So I'm wondering if it's just my husband and myself needing to adjust our tastebuds, or if I'm doing something wrong when it comes to Paleo foods. It seems like no matter what I'm cooking, I'm finding it really unsatisfying to the taste buds.
With a little background, I really hate vegetables. They've never tasted good to me, I've always had to eat them with something else. The only ones I ever ate without a sneer have been corn, potatoes, beans....IE: the one's I can't eat now! I -LOVE- fruits, but I think I eat too much of them vs. veggies.
I've tried cooking up beef as a pot roast with mushrooms, onions and carrots with italian seasoning and fresh ground pepper. I've tried roasted chicken with mushrooms and onions and lemon. I've tried coconut milk curried chicken.
Now I should say that all the meat we can afford currently is not pastured, it's commercial, so I figure that may also be a factor. Our weekly budget is around 100$, and we seem to hit it every week just trying to buy produce and meat.
The only time I seem to enjoy food is when it's got a flavorful sauce...which means it's probably not paleo. I don't know how to recreate the flavors that pop without resorting to sugars and the like. I also like bacon and sausage, of course, but that can't be all I eat meatwise of course. I use coconut oil to fry up my meats, but they still feel one dimensional.
I come from a vegetarian background with a mother that didn't cook, so I can handle a lot of bland food, but it seems to really be affecting my husband. I don't want to just melt cheese over everything or salt it to death or resort to a pantry of canned frankensauces.
Has anyone else experienced this? Do you have any tips?
What are your cooking methods? Different methods can go a long way towards adding flavor.
For instance, pot roast. It is quite easy to just throw a roast in a pot with some seasonings, veggies, and liquid and cook it, but it will be very lackluster if you do it that way. To make a flavorful roast I would first marinate it overnight in a mixture of herbs/spices/salt (parsley, garlic, crushed bay leaves, juniper berries, and pepper is nice - moisten it with a spoonful of oil or fat and rub it over the roast) and finely chopped veggies (carrots, onions or leeks, celery). The next day, heat some fat in a large pot and sear the roast on all sides until it looks nice and brown and there's brown stuff (called fond) on the bottom of the pot. Remove the roast, add the marinade veggies and cook until they begin to brown as well, scraping up the fond from the pot bottom as the veggies exude some water - this equals tons of flavor. If the brown stuff won't start dissolving, add in a splash of water to help it along once the veggies have browned. Then push the veggies up against the wall of the pot, add some extra veggies if you like (mushrooms or potatoes are good) put the roast in the center, and pour in enough water to come halfway up the meat. Bring to a simmer, cover, lower the heat and cook for several hours until it's tender. When the meat is done, remove the veggies and meat from the pot and boil the sauce down a little bit if it's very watery, then thicken it a little, either with arrowroot powder or by pureeing some of the veggies and adding them back in.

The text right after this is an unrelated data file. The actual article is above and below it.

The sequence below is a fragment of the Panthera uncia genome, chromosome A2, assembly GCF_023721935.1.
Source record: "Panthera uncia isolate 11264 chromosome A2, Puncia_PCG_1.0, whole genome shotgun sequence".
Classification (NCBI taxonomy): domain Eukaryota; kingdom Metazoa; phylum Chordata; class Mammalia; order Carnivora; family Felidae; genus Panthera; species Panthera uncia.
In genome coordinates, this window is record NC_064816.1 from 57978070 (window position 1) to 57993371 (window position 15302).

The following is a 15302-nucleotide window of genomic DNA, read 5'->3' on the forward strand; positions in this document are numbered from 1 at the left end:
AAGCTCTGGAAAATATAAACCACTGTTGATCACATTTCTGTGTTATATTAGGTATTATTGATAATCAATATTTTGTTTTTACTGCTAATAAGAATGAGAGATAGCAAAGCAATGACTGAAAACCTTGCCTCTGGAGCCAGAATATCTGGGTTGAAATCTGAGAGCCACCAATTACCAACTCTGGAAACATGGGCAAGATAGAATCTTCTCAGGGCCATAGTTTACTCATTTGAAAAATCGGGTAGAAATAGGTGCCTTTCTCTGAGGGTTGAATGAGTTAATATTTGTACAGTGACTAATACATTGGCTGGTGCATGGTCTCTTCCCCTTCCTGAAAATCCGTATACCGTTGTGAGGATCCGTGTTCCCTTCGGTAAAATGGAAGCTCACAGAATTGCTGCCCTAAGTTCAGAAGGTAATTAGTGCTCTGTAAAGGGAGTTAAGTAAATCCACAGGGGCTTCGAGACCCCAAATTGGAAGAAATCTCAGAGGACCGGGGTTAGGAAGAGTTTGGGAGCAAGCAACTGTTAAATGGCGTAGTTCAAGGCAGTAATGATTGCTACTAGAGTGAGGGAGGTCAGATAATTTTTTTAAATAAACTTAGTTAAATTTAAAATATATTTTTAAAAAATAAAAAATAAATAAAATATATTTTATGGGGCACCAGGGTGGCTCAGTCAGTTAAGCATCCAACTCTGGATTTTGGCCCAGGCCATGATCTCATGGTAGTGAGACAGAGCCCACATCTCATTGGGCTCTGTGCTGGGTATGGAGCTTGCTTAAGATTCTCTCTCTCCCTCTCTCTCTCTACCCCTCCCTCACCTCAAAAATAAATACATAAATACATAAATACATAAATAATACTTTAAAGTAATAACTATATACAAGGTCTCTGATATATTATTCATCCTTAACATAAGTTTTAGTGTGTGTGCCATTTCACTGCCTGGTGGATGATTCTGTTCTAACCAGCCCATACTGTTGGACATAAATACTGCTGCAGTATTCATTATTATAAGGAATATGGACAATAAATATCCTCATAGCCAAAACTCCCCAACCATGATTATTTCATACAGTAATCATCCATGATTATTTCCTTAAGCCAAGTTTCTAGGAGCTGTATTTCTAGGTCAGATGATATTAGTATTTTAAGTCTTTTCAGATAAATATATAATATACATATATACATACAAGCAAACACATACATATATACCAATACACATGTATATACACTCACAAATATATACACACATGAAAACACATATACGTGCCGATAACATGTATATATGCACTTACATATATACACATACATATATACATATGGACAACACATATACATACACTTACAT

Basically any time you can saute something, do it until it gets brown and then deglaze the fond off the bottom of the pan with something (stock, water, wine) and you will get a ton more flavor and extra sauce to boot. Like, cook pork chops in a pan in bacon grease with some salt and pepper, then deglaze the pan with some chicken stock and whisk in some butter and you have a tasty pan sauce to pour over the chops.
Also you haven't mentioned salt. I always use sea salt to taste and it will really go a long way towards making your food yummier.
You can roast just about any vegetable with salt, garlic and olive oil (or whatever fat you're using) and it'll come out with a really rich flavor. My husband grew up with canned or boiled veggies, so usually thought eating vegetables as a bland, soft chore. I turned him around once we started roasting.
Crank up your oven to 450 and let it roast till brown. Depending on the vegetable and how large you cut them up, it could be 10 - 30 minutes. For example, asparagus probably takes about 10 minutes while cauliflower (with curry powder!) takes closer to 20.